How does extern inline declaration cause code generation?


I'm quoting these lines from this link: Is "inline" without "static" or "extern" ever useful in C99?

To make inline work in c99 we need to do the following:


non-extern "inline" <em>definition</em> goes in the header (but does not necessarily result in any code generation at all), while the "extern inline" <em>declaration</em> goes in the .c file and actually causes the code to be generated.


The above behaviour has been questioned about but there is no answer I could find.

It just seems the C designer were high at the time. How does the above rule work? In every other C style coding definition goes in header and declaration goes in source file. But here it's backward and a declaration causes code generation?


You're saying that "function definitions should go to translation units"... yes, but an inline function is such that it is supposed to be inlinable in another translation unit. And the C compilers commonly do not look for code to inline from other translation units, but they just compile separate translation units into separate object files and only the linker would see the program in its entirety.

Back in times the solution for this would be to define a function in a header file with static (note it is a definition in a header file!), and <em>hope</em> that the compiler would be smart enough to inline the function. But a stupid compiler would generate a separate static function in each translation unit, and not inline anything, leading to both bad performance and wasted memory.

Now with inline and extern inline it means that a function defined as inline foo is supposed to be the <em>same</em> function throughout the program - you can take the function pointer of it in any translation unit and you will get the same function pointer.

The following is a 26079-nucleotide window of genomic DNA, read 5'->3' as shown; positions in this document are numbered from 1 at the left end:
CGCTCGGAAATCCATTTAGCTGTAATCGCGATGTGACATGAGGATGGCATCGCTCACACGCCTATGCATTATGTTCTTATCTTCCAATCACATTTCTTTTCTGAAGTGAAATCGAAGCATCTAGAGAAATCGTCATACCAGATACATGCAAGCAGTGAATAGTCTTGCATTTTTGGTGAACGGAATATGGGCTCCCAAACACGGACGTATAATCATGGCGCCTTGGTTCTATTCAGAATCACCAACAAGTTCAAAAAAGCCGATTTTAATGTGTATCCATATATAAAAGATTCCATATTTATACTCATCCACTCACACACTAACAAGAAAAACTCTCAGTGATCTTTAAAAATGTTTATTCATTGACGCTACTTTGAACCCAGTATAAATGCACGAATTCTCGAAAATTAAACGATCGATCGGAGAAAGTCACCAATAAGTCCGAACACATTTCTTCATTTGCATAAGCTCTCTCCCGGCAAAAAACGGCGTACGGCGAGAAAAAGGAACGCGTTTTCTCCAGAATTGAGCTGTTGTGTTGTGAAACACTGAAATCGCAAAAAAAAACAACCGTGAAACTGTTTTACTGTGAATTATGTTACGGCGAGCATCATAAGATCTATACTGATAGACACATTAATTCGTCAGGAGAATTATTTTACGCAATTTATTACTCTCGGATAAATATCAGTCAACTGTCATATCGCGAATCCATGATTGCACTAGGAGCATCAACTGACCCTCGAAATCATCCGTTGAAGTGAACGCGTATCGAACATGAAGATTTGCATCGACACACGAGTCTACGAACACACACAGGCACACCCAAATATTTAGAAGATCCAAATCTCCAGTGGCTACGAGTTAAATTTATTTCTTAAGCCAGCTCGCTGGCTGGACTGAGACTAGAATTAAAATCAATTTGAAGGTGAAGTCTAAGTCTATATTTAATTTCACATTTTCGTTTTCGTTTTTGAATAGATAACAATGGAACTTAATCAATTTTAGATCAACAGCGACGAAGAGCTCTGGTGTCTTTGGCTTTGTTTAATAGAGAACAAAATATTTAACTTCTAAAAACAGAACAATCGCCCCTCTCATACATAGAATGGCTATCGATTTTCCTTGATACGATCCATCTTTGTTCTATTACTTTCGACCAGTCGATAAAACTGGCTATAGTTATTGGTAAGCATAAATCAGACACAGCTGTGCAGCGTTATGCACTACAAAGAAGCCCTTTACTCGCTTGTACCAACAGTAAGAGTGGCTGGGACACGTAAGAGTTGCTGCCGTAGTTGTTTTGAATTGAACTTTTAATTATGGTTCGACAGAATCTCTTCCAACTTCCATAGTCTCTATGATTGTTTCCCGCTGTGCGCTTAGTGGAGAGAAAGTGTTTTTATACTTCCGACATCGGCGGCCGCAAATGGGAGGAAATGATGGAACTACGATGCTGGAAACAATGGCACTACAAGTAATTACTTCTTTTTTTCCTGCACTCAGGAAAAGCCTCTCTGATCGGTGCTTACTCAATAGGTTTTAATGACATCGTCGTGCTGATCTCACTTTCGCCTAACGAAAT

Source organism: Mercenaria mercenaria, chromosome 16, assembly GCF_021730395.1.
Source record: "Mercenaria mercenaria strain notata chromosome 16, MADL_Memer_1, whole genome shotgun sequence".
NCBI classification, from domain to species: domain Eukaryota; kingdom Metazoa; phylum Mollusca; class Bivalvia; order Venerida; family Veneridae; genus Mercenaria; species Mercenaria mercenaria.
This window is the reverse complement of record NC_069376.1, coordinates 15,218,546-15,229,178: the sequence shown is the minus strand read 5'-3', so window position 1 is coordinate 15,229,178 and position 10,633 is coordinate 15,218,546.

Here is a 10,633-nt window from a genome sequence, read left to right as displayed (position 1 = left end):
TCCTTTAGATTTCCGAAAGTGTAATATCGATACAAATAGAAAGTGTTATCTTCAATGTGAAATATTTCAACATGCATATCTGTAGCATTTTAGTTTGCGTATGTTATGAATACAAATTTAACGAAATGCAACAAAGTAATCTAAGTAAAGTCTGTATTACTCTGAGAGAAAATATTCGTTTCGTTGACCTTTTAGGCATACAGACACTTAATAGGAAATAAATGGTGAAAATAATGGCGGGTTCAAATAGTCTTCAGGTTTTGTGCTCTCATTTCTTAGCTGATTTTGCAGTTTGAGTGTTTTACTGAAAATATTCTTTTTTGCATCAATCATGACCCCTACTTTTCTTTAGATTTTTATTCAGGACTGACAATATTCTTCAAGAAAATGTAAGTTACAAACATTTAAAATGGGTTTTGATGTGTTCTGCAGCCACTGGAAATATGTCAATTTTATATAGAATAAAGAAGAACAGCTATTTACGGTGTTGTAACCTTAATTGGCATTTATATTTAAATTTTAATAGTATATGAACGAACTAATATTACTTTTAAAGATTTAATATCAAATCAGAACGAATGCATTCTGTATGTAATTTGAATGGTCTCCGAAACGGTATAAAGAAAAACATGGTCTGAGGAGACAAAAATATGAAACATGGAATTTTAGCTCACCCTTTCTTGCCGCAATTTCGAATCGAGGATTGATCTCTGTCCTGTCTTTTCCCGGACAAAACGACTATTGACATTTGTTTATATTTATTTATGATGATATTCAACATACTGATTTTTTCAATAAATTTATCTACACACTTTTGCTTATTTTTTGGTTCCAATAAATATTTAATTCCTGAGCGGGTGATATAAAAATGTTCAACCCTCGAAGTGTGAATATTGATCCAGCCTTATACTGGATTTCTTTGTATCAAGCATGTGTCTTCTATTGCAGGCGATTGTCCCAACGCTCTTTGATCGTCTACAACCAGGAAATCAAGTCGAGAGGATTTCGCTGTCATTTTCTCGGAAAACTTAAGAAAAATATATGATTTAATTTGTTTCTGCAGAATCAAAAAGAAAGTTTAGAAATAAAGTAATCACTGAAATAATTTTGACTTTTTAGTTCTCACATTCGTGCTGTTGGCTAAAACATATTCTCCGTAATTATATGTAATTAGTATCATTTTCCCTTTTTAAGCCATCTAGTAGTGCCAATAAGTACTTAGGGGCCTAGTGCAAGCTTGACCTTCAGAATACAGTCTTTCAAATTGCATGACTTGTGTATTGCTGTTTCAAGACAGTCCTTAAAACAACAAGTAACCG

Anywhere you see inline void foo(int bar) { ... } it is equally a function definition. But only in one translation unit in the entire program would there be extern inline void foo(int bar); that would cause the function with <em>external</em> linkage to appear in that file. This has a nice property in that it makes legacy tool chains (linkers etc) be able to completely ignore the inline keyword behaviour, they just see that there is one symbol foo for a function in that one object file.

Finally, you're not required to have the same function definition as the externally defined one - it can be a different one - just do not include the inline function definition from the header but define a completely <em>different</em> one, for example

inline int foo(void) { puts("Hello from an inlined function"); } extern inline int foo(void) { puts("Hello from an external function using a completely different algorithm" " here that results in more code bloat but offsets the fact that the" " function call to this definition was not inlined"); }

But it is nice that the C allows you to have the same definition without repeating yourself!


It might be clearer to say the extern declaration triggers generation of an external definition of the function rather than that it causes code to be generated.

As long as all of the declarations of a function in a translation unit are inline without extern, the compiler just provides inline implementations, per C 2018 6.7.4 7:


… If all of the file scope declarations for a function in a translation unit include the inline function specifier without extern, then the definition in that translation unit is an <em>inline definition</em>. An inline definition does not provide an external definition for the function,…


So, when you add an extern declaration, the condition in that rule is no longer satisfied—it is no longer true that there are only inline declarations without extern. That cues the compiler to include an external non-inline implementation in the code it generates.



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